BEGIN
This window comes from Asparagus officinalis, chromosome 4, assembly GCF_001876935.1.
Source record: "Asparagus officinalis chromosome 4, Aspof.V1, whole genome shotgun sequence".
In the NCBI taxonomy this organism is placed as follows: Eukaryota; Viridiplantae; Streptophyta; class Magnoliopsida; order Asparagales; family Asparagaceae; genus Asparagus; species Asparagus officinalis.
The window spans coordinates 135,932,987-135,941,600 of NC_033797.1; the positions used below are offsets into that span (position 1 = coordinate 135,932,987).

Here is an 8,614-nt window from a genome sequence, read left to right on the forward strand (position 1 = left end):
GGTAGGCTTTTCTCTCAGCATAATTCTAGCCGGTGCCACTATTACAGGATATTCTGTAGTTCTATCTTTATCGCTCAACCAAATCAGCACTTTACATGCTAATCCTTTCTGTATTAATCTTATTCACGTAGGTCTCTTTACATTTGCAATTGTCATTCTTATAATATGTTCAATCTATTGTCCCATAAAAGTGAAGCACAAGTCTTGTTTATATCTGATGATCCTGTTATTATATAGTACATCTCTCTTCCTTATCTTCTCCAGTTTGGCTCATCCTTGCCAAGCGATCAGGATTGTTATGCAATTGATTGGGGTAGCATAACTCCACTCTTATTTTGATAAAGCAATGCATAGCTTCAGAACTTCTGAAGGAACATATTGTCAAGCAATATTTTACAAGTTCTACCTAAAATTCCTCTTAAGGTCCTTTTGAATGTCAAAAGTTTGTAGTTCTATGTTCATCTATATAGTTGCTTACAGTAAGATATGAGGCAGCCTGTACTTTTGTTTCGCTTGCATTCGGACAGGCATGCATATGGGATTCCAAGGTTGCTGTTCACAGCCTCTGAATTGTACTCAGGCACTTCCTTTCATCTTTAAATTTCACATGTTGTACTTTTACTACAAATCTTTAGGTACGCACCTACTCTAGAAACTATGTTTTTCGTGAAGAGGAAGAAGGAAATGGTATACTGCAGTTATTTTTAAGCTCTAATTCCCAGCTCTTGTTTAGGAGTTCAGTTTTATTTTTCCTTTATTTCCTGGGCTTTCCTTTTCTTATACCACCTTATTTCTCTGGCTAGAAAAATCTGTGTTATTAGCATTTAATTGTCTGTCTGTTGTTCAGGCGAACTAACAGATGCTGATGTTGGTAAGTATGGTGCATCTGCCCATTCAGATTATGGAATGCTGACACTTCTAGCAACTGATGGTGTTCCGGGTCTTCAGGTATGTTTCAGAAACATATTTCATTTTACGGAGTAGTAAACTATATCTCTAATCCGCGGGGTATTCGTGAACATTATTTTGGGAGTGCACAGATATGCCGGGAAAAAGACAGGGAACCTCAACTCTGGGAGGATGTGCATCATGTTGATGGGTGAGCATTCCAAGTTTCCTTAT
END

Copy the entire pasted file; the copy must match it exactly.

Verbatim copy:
This window comes from Asparagus officinalis, chromosome 4, assembly GCF_001876935.1.
Source record: "Asparagus officinalis chromosome 4, Aspof.V1, whole genome shotgun sequence".
In the NCBI taxonomy this organism is placed as follows: Eukaryota; Viridiplantae; Streptophyta; class Magnoliopsida; order Asparagales; family Asparagaceae; genus Asparagus; species Asparagus officinalis.
The window spans coordinates 135,932,987-135,941,600 of NC_033797.1; the positions used below are offsets into that span (position 1 = coordinate 135,932,987).

Here is an 8,614-nt window from a genome sequence, read left to right on the forward strand (position 1 = left end):
GGTAGGCTTTTCTCTCAGCATAATTCTAGCCGGTGCCACTATTACAGGATATTCTGTAGTTCTATCTTTATCGCTCAACCAAATCAGCACTTTACATGCTAATCCTTTCTGTATTAATCTTATTCACGTAGGTCTCTTTACATTTGCAATTGTCATTCTTATAATATGTTCAATCTATTGTCCCATAAAAGTGAAGCACAAGTCTTGTTTATATCTGATGATCCTGTTATTATATAGTACATCTCTCTTCCTTATCTTCTCCAGTTTGGCTCATCCTTGCCAAGCGATCAGGATTGTTATGCAATTGATTGGGGTAGCATAACTCCACTCTTATTTTGATAAAGCAATGCATAGCTTCAGAACTTCTGAAGGAACATATTGTCAAGCAATATTTTACAAGTTCTACCTAAAATTCCTCTTAAGGTCCTTTTGAATGTCAAAAGTTTGTAGTTCTATGTTCATCTATATAGTTGCTTACAGTAAGATATGAGGCAGCCTGTACTTTTGTTTCGCTTGCATTCGGACAGGCATGCATATGGGATTCCAAGGTTGCTGTTCACAGCCTCTGAATTGTACTCAGGCACTTCCTTTCATCTTTAAATTTCACATGTTGTACTTTTACTACAAATCTTTAGGTACGCACCTACTCTAGAAACTATGTTTTTCGTGAAGAGGAAGAAGGAAATGGTATACTGCAGTTATTTTTAAGCTCTAATTCCCAGCTCTTGTTTAGGAGTTCAGTTTTATTTTTCCTTTATTTCCTGGGCTTTCCTTTTCTTATACCACCTTATTTCTCTGGCTAGAAAAATCTGTGTTATTAGCATTTAATTGTCTGTCTGTTGTTCAGGCGAACTAACAGATGCTGATGTTGGTAAGTATGGTGCATCTGCCCATTCAGATTATGGAATGCTGACACTTCTAGCAACTGATGGTGTTCCGGGTCTTCAGGTATGTTTCAGAAACATATTTCATTTTACGGAGTAGTAAACTATATCTCTAATCCGCGGGGTATTCGTGAACATTATTTTGGGAGTGCACAGATATGCCGGGAAAAAGACAGGGAACCTCAACTCTGGGAGGATGTGCATCATGTTGATGGGTGAGCATTCCAAGTTTCCTTAT